Bip needs to provide this thread with the appropriate detrending algorithm.
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Old 10-08-2016, 03:20 PM   #16464
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re: Winrates, bankrolls, and finances

Quote:
Originally Posted by gobbledygeek View Post
Regarding WR and SD helping out predicting what type of downswing we could possibly go on...

... isn't this making a major assumption that the game conditions we've collected all of our data in up to this point remain the same?

And since we know that game conditions *probably* won't remain the same, aren't these stats *almost* rendered kinda useless with regards to predicting the future?

GknowsexactlywhatI'vedonetothispoint;haszeroconfid encetheymeanmuchofanythingmovingforwardG
Assuming that game conditions will remain approximately the same, and/or that your skill will improve enough to maintain the same edge (or close to it) is pretty reasonable IMO. It makes a lot more sense to make an adjustment or two and make the calculations (like take 80% of your winrate if you think the games will get tougher, or you ran good, etc) than to just say, "Well, this is all useless anyway."

Like anything in poker, honest introspection and reasonable predictions will help in this area - but obviously not everyone is capable of those things. Just one more skill to have in managing one's poker bankroll/career/hobby/whatever.
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Old 10-08-2016, 04:41 PM   #16465
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Riding makes you live longer and look better tho.
You want to live for ever?

Thought not.

Looking better has merit though, I'll bear it in mind
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Old 10-08-2016, 05:22 PM   #16466
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Bip needs to provide this thread with the appropriate detrending algorithm.


This foe is beyond me
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Old 10-08-2016, 05:39 PM   #16467
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Yea, it's interesting to see players that "play $2/5" and refuse to sit at a $1/2 table, or do but ***** and then leave as soon as a $/25 seat opens, even if the $1/2 game is *significantly* better. A smart player would be stake agnostic and just pick the juiciest table with the biggest whale.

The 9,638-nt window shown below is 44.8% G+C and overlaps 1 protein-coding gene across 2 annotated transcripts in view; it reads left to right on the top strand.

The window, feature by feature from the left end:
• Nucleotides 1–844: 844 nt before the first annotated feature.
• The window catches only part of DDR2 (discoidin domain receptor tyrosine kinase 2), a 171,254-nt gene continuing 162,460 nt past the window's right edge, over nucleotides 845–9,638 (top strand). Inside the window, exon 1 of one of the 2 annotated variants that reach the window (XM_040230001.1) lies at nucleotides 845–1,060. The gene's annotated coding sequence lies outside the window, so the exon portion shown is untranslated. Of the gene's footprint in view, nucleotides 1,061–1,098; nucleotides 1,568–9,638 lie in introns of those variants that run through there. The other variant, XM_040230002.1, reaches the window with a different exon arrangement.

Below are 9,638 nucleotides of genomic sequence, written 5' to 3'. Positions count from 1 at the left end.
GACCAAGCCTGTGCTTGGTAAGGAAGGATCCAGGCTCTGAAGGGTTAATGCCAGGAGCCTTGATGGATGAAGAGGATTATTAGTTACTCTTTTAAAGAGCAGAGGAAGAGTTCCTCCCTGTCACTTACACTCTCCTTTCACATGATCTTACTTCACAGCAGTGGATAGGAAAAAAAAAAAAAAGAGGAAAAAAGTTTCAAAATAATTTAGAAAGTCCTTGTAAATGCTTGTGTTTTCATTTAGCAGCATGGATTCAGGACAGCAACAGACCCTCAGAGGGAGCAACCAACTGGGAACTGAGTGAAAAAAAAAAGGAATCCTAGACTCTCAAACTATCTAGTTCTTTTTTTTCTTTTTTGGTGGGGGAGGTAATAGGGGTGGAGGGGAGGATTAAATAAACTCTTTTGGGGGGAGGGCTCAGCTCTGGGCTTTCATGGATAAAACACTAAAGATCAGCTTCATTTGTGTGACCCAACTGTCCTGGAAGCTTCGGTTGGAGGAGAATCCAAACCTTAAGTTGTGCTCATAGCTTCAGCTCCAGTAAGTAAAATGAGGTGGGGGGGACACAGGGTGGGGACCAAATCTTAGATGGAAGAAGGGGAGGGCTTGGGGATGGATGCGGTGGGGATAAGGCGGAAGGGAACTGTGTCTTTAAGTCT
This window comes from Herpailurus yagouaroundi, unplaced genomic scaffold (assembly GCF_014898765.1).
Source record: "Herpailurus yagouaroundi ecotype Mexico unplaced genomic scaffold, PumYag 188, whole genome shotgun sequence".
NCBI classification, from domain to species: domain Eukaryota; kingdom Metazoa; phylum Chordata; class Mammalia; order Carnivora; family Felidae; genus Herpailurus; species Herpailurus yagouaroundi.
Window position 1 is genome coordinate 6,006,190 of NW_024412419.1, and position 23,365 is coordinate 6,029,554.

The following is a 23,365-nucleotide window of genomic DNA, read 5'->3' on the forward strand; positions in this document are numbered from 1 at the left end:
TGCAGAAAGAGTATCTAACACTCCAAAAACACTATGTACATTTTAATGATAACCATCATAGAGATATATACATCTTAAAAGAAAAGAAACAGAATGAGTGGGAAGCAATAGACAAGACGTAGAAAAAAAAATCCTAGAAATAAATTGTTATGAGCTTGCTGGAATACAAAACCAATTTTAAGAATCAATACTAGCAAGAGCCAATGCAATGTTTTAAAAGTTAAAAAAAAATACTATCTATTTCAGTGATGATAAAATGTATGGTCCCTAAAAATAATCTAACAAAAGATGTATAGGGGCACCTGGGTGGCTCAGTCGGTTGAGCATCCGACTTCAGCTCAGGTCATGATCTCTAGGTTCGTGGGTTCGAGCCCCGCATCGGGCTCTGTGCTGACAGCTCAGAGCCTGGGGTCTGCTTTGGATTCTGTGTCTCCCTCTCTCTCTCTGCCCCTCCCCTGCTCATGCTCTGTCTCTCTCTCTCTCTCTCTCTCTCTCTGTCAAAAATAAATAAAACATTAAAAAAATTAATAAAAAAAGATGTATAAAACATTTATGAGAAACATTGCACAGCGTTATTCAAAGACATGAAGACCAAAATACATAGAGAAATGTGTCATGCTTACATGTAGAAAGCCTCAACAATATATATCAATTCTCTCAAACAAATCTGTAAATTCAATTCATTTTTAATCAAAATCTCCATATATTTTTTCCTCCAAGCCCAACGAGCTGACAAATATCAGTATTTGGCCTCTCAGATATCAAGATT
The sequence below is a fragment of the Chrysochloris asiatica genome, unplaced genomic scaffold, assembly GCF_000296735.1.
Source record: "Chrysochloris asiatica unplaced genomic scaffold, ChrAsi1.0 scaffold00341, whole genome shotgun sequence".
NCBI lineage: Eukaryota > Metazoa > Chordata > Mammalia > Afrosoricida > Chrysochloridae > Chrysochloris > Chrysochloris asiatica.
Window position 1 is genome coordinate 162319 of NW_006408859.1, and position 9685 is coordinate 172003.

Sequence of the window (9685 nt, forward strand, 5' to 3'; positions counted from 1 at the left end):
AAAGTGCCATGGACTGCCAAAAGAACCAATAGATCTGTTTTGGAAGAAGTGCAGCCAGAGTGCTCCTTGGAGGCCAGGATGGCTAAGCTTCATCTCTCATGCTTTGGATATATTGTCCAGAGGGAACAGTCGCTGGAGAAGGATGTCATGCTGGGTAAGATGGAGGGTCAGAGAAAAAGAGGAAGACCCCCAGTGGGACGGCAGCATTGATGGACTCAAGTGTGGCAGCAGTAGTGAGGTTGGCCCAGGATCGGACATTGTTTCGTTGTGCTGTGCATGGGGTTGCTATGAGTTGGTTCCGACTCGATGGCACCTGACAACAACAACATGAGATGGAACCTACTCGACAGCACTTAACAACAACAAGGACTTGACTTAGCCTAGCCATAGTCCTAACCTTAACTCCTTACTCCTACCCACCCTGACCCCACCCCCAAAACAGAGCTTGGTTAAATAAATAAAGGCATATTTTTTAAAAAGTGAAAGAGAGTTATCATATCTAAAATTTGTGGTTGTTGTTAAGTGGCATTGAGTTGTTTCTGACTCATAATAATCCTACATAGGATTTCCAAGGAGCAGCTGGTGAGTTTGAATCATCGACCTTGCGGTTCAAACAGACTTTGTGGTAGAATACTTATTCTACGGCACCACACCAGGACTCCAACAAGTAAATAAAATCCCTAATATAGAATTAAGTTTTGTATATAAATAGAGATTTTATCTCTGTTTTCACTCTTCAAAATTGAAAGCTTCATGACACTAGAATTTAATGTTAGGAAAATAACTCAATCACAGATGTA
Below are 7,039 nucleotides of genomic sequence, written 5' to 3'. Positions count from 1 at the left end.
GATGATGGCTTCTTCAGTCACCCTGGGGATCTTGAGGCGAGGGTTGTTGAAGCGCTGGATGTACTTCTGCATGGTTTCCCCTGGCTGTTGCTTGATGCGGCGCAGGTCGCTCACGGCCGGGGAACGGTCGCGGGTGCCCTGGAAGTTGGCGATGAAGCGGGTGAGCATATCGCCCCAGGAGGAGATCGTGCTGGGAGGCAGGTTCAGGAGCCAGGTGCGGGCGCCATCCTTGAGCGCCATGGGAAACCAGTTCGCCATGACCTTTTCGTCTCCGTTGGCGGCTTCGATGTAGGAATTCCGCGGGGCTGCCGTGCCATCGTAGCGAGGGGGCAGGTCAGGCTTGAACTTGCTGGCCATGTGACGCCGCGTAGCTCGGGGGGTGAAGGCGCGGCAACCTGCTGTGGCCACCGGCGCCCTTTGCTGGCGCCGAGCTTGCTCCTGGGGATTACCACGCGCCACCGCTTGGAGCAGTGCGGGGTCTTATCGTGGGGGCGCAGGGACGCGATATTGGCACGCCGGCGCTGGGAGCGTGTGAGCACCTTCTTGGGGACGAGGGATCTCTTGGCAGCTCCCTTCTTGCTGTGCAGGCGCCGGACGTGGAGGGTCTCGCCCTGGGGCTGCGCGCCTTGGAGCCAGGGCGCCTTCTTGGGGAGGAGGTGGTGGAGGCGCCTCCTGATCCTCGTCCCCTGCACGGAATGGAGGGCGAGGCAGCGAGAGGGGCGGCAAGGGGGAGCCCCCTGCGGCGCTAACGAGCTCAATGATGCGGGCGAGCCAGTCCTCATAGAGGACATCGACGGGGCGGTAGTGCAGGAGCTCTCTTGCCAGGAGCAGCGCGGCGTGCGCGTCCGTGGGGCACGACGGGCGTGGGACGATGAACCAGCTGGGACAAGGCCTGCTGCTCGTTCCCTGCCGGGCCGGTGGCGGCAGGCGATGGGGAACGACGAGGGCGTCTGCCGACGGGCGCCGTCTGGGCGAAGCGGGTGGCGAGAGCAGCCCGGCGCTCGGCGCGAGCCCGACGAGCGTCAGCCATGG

I used to be agnostic, esp if a whale is sitting $1/2 or if stacks are super deep. However the rake in my room is the same for $1/2 and $2/5. So it generally will take a unicorn event to get me to stay at a $1/2 game. The rake and stack depth will have a much greater impact on whether or not a table is profitable or not.

Not to mention sitting at most $1/2 tables everyone is miserable and not social, which negatively affect profitability. You'll of course encounter this at $2/5 but my experience is generally $2/5 games are more social, with $5 blind PLO being most social.
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Old 10-08-2016, 07:55 PM   #16468
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Originally Posted by Ragequit99 View Post
You really like that whole "force variance on them to force a fold thing".

What are your thoughts on this...

I let people in my game know I'm on a short roll and that I want to avoid going broke.

Then I merrily call the aggro players down till they twig that I'm not actually weak/tight.
One does not have to take -EV lines to give someone the opportunity to fold +EV spots.
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Old 10-08-2016, 08:19 PM   #16469
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Originally Posted by bip! View Post
Variance gets misused as a term a ton.

It simply means deviation from expected (average) result.

But a lot of people use variance to mean "downswing". It is a term that might be misused more often than it is used correctly.


True in finance, too.

It takes a lot of humility in poker to say; "I've been on a sun run"

Going up 1G per night 2 weekends in a row at 1 3 has some luck in it.


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Old 10-08-2016, 08:27 PM   #16470
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Originally Posted by johnnyBuz View Post
Another way of thinking about it is like this:

In 2015, Steph Curry averaged 30 points per game ("observed win rate") with sample size 'n=80' ("sessions played") and a standard deviation of 9.7 ("square root of variance").

The starting lineup in 2015 was: H. Barnes · A. Bogut · S. Curry · D. Green · K. Thompson

68% of the time (1 Sd.Dev), Steph scored between 20.3 and 39.7 points per game
95% of the time (2 Sd.Dev), Steph scored between 10.6 and 49.4 points per game
99.8% of the time (3 Sd.Dev), Steph scored between 1 and 59.1 points per game

If we were going to model out Curry's variance in 2016, would we use the observed values from 2015? Of course not! We would have to model out some incredibly complex Monte Carlo simulation combining less useful past performance with incredibly opaque future projections.

The variable conditions ("starting lineup" , "changes in other teams' rosters" , "changes in schedule" , "changes in Steph's health" , "changes in Steph's teammates health" , "changes in opponent's health") are so far beyond a static constant that we cannot even begin to consider using Curry's 2015 PPG average to model 2016 results.